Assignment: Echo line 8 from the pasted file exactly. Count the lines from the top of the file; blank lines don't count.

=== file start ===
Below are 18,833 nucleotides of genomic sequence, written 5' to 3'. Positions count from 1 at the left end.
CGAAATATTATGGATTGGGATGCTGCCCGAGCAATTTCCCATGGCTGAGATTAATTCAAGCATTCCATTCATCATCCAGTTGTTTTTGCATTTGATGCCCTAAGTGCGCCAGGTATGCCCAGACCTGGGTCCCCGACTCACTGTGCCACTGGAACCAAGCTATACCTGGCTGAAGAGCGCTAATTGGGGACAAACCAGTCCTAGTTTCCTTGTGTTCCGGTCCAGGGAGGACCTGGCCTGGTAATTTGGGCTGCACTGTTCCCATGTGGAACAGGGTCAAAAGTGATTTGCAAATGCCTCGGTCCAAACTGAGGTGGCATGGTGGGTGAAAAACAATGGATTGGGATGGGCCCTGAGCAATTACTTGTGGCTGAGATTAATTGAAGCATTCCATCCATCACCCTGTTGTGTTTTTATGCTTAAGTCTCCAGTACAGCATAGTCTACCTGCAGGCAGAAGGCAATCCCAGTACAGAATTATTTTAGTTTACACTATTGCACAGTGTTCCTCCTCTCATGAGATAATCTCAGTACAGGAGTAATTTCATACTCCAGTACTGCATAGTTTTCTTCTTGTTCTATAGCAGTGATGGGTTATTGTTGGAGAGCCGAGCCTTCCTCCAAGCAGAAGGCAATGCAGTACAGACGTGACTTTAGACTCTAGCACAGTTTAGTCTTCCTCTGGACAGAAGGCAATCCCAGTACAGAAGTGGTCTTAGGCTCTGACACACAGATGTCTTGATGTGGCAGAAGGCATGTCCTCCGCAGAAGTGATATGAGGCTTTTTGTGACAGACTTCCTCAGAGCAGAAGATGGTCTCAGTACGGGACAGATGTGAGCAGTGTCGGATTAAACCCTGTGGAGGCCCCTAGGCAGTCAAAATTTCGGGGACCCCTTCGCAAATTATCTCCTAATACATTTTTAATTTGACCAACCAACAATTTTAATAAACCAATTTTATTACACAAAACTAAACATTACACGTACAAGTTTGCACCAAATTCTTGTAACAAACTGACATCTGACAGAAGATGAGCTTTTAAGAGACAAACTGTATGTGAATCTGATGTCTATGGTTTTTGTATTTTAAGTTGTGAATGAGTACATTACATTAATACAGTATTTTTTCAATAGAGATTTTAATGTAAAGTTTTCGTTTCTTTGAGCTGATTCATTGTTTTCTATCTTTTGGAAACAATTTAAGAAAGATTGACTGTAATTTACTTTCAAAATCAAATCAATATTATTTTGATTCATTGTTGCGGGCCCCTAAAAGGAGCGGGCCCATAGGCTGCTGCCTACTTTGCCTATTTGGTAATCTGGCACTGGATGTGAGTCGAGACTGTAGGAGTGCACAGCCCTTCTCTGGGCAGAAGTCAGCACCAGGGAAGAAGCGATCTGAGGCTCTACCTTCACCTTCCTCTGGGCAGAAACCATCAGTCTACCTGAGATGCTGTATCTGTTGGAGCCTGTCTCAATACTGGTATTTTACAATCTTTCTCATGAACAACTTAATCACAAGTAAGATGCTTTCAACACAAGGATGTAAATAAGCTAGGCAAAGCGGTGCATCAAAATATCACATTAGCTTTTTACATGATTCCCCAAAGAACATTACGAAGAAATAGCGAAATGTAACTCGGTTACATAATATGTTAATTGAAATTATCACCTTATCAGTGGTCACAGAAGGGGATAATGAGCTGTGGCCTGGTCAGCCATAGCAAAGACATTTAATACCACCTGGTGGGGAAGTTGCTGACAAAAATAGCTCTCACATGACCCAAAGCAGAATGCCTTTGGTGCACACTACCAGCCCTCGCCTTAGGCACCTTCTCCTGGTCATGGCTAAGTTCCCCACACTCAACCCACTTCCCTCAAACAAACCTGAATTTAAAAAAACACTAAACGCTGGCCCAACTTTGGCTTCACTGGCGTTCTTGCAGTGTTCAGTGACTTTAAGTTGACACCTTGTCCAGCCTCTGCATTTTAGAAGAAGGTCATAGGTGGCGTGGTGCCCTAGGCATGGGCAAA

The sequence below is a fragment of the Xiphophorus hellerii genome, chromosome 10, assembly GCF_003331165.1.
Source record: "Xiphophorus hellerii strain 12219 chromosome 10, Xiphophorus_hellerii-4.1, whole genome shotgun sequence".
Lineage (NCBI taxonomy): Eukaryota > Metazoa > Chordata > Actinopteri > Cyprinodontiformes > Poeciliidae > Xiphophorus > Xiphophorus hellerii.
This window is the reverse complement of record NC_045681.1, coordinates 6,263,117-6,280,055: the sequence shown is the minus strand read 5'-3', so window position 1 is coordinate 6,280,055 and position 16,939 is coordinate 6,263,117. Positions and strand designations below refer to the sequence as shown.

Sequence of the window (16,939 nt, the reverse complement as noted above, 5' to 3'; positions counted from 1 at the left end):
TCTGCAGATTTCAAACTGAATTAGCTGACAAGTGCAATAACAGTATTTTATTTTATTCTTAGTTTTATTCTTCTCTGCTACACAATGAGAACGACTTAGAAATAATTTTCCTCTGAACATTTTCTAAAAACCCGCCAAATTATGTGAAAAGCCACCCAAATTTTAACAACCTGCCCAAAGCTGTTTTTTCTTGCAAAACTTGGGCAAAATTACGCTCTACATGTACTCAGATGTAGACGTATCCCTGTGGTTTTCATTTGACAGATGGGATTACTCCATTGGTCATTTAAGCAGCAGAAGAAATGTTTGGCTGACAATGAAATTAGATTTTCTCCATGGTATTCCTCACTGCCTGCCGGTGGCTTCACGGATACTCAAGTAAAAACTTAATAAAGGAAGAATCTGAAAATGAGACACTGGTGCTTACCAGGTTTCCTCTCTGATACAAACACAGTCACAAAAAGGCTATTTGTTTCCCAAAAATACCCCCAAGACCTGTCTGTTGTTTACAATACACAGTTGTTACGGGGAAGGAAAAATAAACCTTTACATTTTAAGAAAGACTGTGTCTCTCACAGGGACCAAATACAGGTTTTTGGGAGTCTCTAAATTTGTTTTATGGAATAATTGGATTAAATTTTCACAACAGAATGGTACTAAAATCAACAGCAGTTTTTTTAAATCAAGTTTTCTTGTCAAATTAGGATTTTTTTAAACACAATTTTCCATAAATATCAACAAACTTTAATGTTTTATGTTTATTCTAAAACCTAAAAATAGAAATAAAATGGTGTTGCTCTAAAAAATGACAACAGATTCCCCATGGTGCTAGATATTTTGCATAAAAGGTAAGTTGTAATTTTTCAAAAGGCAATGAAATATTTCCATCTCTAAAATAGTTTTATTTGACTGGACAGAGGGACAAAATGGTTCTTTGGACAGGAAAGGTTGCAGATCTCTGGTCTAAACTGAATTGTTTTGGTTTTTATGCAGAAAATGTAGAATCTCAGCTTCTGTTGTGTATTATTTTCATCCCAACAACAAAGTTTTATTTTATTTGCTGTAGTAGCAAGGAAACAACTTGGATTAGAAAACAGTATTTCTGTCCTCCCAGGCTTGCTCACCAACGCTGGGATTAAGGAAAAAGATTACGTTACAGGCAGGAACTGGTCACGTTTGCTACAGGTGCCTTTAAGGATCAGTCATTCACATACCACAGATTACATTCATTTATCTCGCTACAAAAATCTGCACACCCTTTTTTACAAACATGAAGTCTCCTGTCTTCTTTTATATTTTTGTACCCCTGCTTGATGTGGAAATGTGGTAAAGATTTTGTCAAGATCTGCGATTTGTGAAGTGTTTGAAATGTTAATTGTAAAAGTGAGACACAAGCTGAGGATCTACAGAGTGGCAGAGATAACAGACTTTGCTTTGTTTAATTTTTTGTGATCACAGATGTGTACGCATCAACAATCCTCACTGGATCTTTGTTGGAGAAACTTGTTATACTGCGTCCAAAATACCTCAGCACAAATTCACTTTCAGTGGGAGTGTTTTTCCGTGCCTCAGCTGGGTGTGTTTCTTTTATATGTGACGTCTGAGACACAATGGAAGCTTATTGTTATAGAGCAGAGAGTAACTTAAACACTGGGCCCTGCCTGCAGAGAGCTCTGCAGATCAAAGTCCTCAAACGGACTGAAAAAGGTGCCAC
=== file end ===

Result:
TCTGCAGATTTCAAACTGAATTAGCTGACAAGTGCAATAACAGTATTTTATTTTATTCTTAGTTTTATTCTTCTCTGCTACACAATGAGAACGACTTAGAAATAATTTTCCTCTGAACATTTTCTAAAAACCCGCCAAATTATGTGAAAAGCCACCCAAATTTTAACAACCTGCCCAAAGCTGTTTTTTCTTGCAAAACTTGGGCAAAATTACGCTCTACATGTACTCAGATGTAGACGTATCCCTGTGGTTTTCATTTGACAGATGGGATTACTCCATTGGTCATTTAAGCAGCAGAAGAAATGTTTGGCTGACAATGAAATTAGATTTTCTCCATGGTATTCCTCACTGCCTGCCGGTGGCTTCACGGATACTCAAGTAAAAACTTAATAAAGGAAGAATCTGAAAATGAGACACTGGTGCTTACCAGGTTTCCTCTCTGATACAAACACAGTCACAAAAAGGCTATTTGTTTCCCAAAAATACCCCCAAGACCTGTCTGTTGTTTACAATACACAGTTGTTACGGGGAAGGAAAAATAAACCTTTACATTTTAAGAAAGACTGTGTCTCTCACAGGGACCAAATACAGGTTTTTGGGAGTCTCTAAATTTGTTTTATGGAATAATTGGATTAAATTTTCACAACAGAATGGTACTAAAATCAACAGCAGTTTTTTTAAATCAAGTTTTCTTGTCAAATTAGGATTTTTTTAAACACAATTTTCCATAAATATCAACAAACTTTAATGTTTTATGTTTATTCTAAAACCTAAAAATAGAAATAAAATGGTGTTGCTCTAAAAAATGACAACAGATTCCCCATGGTGCTAGATATTTTGCATAAAAGGTAAGTTGTAATTTTTCAAAAGGCAATGAAATATTTCCATCTCTAAAATAGTTTTATTTGACTGGACAGAGGGACAAAATGGTTCTTTGGACAGGAAAGGTTGCAGATCTCTGGTCTAAACTGAATTGTTTTGGTTTTTATGCAGAAAATGTAGAATCTCAGCTTCTGTTGTGTATTATTTTCATCCCAACAACAAAGTTTTATTTTATTTGCTGTAGTAGCAAGGAAACAACTTGGATTAGAAAACAGTATTTCTGTCCTCCCAGGCTTGCTCACCAACGCTGGGATTAAGGAAAAAGATTACGTTACAGGCAGGAACTGGTCACGTTTGCTACAGGTGCCTTTAAGGATCAGTCATTCACATACCACAGATTACATTCATTTATCTCGCTACAAAAATCTGCACACCCTTTTTTACAAACATGAAGTCTCCTGTCTTCTTTTATATTTTTGTACCCCTGCTTGATGTGGAAATGTGGTAAAGATTTTGTCAAGATCTGCGATTTGTGAAGTGTTTGAAATGTTAATTGTAAAAGTGAGACACAAGCTGAGGATCTACAGAGTGGCAGAGATAACAGACTTTGCTTTGTTTAATTTTTTGTGATCACAGATGTGTACGCATCAACAATCCTCACTGGATCTTTGTTGGAGAAACTTGTTATACTGCGTCCAAAATACCTCAGCACAAATTCACTTTCAGTGGGAGTGTTTTTCCGTGCCTCAGCTGGGTGTGTTTCTTTTATATGTGACGTCTGAGACACAATGGAAGCTTATTGTTATAGAGCAGAGAGTAACTTAAACACTGGGCCCTGCCTGCAGAGAGCTCTGCAGATCAAAGTCCTCAAACGGACTGAAAAAGGTGCCAC